We now show that the function

$a↦\underset{i\in \mathcal{A}}{\sum }\text{\hspace{0.17em}}{f}_{ii}^{a},\text{\hspace{0.17em}}\forall a\in N,$

is an isomorphism from N to ${N}_{\mathcal{A}}$ .

For every $a,b\in N$ , we have that,

$\underset{i\in \mathcal{A}}{\sum }\text{\hspace{0.17em}}{f}_{ii}^{a}=\underset{i\in \mathcal{A}}{\sum }\text{\hspace{0.17em}}{f}_{ii}^{b}.$

But since we have that for any $a,b,\in N$ and $\left({m}_{1},\cdots ,{m}_{n}\right)\in {N}^{n}$ , if ${f}_{ii}^{a}={f}_{ii}^{a}$ then,

$\left({m}_{1},\cdots ,{m}_{n}\right){f}_{ii}^{a}=\left({m}_{1},\cdots ,{m}_{n}\right){f}_{ii}^{b}$

$\left({m}_{i}\right){f}^{a}{l}_{i}=\left({m}_{i}\right){f}^{b}{l}_{i}$

$\left({m}_{i}a\right){l}_{i}=\left({m}_{i}b\right){l}_{i}$

$\underset{{i}^{\text{th}}\text{\hspace{0.17em}}\text{position}}{\underset{︸}{\left(0,\cdots ,0,{m}_{i}a,0,\cdots ,0\right)}}=\underset{{i}^{\text{th}}\text{\hspace{0.17em}}\text{position}}{\underset{︸}{\left(0,\cdots ,0,{m}_{i}b,0,\cdots ,0\right)}}$

which is true if ${m}_{i}a={m}_{i}b$ , which implies that $a=b$ . Thus, $a↦{\sum }_{i\in \mathcal{A}}\text{\hspace{0.17em}}{f}_{ii}^{a}$ is well defined and clearly one-to-one.

Since we are taking the sum over every element in $\mathcal{A}$ , then we have that for all $a\in N$ , there exists an image in ${N}_{\mathcal{A}}$ . Thus, $a↦{\sum }_{i\in \mathcal{A}}\text{\hspace{0.17em}}{f}_{ii}^{a}$ is onto.

Now to check the homomorphism property,

$\begin{array}{l}a+b↦\underset{i\in \mathcal{A}}{\sum }\text{\hspace{0.17em}}{f}_{ii}^{a+b}=\underset{i\in \mathcal{A}}{\sum }\left({f}_{ii}^{a}+{f}_{ii}^{b}\right)\\ \text{\hspace{0.17em}}\text{\hspace{0.17em}}\text{\hspace{0.17em}}\text{\hspace{0.17em}}\text{\hspace{0.17em}}\text{\hspace{0.17em}}\text{\hspace{0.17em}}\text{\hspace{0.17em}}\text{\hspace{0.17em}}\text{\hspace{0.17em}}\text{\hspace{0.17em}}\text{\hspace{0.17em}}\text{\hspace{0.17em}}\text{\hspace{0.17em}}\text{\hspace{0.17em}}\text{\hspace{0.17em}}\text{\hspace{0.17em}}\text{\hspace{0.17em}}\text{\hspace{0.17em}}\text{\hspace{0.17em}}\text{\hspace{0.17em}}\text{\hspace{0.17em}}=\underset{i\in \mathcal{A}}{\sum }\text{\hspace{0.17em}}{f}_{ii}^{a}+\underset{i\in \mathcal{A}}{\sum }\text{\hspace{0.17em}}{f}_{ii}^{b}\text{\hspace{0.17em}}\text{\hspace{0.17em}}\text{since}\text{\hspace{0.17em}}〈M\left(N\right),+〉\text{\hspace{0.17em}}\text{is}\text{\hspace{0.17em}}\text{abelian}.\end{array}$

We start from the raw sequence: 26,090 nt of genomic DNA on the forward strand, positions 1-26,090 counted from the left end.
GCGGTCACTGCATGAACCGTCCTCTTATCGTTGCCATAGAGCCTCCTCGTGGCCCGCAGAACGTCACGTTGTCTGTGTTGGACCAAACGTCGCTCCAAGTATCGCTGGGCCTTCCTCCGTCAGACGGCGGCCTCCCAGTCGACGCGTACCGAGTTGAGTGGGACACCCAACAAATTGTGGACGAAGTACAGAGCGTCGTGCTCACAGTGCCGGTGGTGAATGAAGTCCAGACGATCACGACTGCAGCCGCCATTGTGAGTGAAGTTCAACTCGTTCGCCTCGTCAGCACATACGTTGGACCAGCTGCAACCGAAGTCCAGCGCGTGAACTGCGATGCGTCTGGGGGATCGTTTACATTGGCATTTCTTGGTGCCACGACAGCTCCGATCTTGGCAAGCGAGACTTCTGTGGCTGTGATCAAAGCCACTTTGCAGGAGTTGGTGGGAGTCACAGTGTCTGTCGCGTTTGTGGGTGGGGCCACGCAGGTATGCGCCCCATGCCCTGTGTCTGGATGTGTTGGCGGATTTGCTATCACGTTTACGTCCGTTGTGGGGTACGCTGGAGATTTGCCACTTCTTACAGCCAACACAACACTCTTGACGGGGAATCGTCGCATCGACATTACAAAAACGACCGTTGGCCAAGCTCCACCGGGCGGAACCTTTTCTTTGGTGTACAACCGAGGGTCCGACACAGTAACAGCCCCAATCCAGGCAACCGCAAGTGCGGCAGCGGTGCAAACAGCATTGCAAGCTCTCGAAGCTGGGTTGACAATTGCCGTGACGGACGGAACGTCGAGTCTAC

As earlier stated, the near-ring N does not have to be abelian, so now we give a corollary that tells us that the near-ring of matrices ${M}_{n}\left(N\right)$ is abelian if, and only if, N is abelian.

Corollary 3.19.  N is abelian if, and only if, $〈{M}_{n}\left(N\right),+〉$ is abelian.

Proof. Suppose N is abelian. Then, $〈{N}^{n},+〉$ is abelian. Take any $A,B\in {M}_{n}\left(N\right)$ and $\mathcal{D}\in {N}^{n}$ , then we have

$\begin{array}{c}\mathcal{D}\left(A+B\right)=\mathcal{D}A+\mathcal{D}B\\ =\mathcal{D}B+\mathcal{D}A\text{\hspace{0.17em}}\text{\hspace{0.17em}}\text{since}\text{\hspace{0.17em}}〈{N}^{n},+〉\text{\hspace{0.17em}}\text{is}\text{\hspace{0.17em}}\text{abelian,}\\ =\mathcal{D}\left(B+A\right)\end{array}$

this implies that, $A+B=B+A$ ,

so that ${M}_{n}\left(N\right)$ is abelian.

Now, if $〈{M}_{n}\left(N\right),+〉$ is abelian, then ${N}_{\mathcal{A}}$ with say, $\mathcal{A}=\left\{1\right\}$ is abelian. Consequently, since by Corollary 3.18 N is isomorphic to ${N}_{\mathcal{A}}$ , N is therefore abelian. □

4. Conclusion

After understanding the background material on near-rings we went on to extend the idea to matrices. A natural question would be, can matrix near-rings be defined over an arbitrary near-ring N with the usual matrix addition and matrix multiplication? The answer was as seen in  who concluded that matrix near-rings over a near-ring N can only be defined if, and only if, N is a ring. Next we defined matrices as mappings from Nn to itself as seen in  and proved some results. In conclusion, proper near-rings of matrices can only be defined over an arbitrary near-ring if we consider all $n×n$ matrices as elementary maps from Nn to itself.

Acknowledgements

The authors wish to acknowledge the support of the University of Lusaka and the refereed authors for their helpful work towards this paper. They are also grateful to the anonymous peer-reviewers for their valuable comments and suggestions towards the improvement of the original manuscript.

Conflicts of Interest

Regarding the publication of this paper, the authors declare that, there is no conflict of interest